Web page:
A lawsuit filed in Shelby County seeks to block stop school systems from collecting Alabama Education Association dues, accusing school officials of moving too slowly in implementing a law that forbids payroll deduction to political groups.

The lawsuit was filed Wednesday by a Hoover woman. It names state Superintendent Tommy Bice and the Shelby County and Hoover school systems as defendants.

An AEA spokeswoman called the lawsuit a political attack on the organization. A Republican state senator representing the Hoover plaintiff said the 2010 law, which had been blocked by the courts for several years, should be enforced by now.

"The plaintiff has said it doesn't matter if it's the AEA or the tea party, no taxpayer time, money or resources should be used in support of political activity," state Sen. Bryan Taylor, R-Prattville, said.

For years, state law had allowed school employees to contribute to AEA through payroll deduction. The organization, through its PAC and lobbying efforts, became a major player in Alabama politics and often was at odds with GOP legislators.

After Republicans won a majority in the Alabama Legislature in 2010, they passed legislation that prohibited salary deduction to political action committees or dues payment to groups that use any portion of the fees for political activity. Violations would be a Class A misdemeanor.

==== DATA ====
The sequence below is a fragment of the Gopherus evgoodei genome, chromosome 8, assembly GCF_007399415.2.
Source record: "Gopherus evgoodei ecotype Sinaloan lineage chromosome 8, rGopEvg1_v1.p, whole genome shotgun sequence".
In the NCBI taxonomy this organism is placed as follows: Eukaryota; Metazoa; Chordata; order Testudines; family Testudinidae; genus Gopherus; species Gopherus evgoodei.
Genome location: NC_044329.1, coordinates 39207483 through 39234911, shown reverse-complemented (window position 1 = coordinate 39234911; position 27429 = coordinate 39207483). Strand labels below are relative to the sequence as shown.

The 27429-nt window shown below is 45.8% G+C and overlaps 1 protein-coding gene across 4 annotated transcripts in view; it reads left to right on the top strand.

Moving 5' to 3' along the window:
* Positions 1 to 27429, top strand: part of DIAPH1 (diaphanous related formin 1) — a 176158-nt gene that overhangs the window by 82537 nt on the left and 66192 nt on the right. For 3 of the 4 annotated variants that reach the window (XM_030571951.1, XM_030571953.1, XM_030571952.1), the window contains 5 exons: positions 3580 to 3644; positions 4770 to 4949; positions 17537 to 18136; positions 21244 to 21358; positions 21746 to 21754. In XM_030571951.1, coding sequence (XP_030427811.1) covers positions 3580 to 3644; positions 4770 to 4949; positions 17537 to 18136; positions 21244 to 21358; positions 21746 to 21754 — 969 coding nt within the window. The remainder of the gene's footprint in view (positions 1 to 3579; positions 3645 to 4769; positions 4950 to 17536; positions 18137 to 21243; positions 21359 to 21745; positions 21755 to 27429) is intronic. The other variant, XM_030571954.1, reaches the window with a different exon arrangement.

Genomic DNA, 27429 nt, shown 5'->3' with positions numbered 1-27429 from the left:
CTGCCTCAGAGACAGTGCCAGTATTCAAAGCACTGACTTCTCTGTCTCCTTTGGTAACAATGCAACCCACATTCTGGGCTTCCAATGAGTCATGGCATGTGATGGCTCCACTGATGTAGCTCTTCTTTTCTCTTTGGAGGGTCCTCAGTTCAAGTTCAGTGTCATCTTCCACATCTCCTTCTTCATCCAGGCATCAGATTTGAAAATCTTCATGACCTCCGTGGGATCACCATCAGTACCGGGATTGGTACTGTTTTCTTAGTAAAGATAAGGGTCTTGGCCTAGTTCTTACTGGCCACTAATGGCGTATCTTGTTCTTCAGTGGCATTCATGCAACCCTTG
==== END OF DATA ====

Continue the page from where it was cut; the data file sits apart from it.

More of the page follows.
The law was to take effect in 2011, but was temporarily enjoined after some AEA members filed a federal lawsuit. An appellate court lifted the injunction in 2014. Deputy State Superintendent Craig Pouncey in April notified school systems that the law was in effect.

AEA Associate Secretary Gregory Graves followed with his own memo to school systems. In it, he said the organization expected that payroll deduction would continue until schools systems had policies in place for organizations to certify that they do not use the membership dues for political activity.

The 2010 law bans payroll deduction if the money is used for political communications, campaign donations, polling and other political activity. Organizations seeking dues collection would have to certify that they don't use the money for political activity.

"We don't know what the process is. We don't know who we certify to. What is the process?" Amy Marlowe, an AEA spokeswoman, said.

Marlowe said the AEA has many functions outside of the political arena, such as the legal department that represents teachers and school employees.

Marlowe said the organization was being singled out by the lawsuit.

Sally Howell, executive director of the Alabama Association of School Boards, said school systems have been caught in the middle of the dispute.

"School boards have and always will be willing to comply with the law but were caught in the political crossfire," Howell said.

"We have to implement this law uniformly across the board and that's what we're trying to do," Howell said.

Taylor, who was a legislative co-sponsor of the 2010 law, said there is no reason to delay implementation.

"It should have been complied with from day one," Taylor said.

Erica Pippins, a spokeswoman for the Alabama Department of Education, said legal staff was reviewing the lawsuit and the department was withholding comment until that review was complete.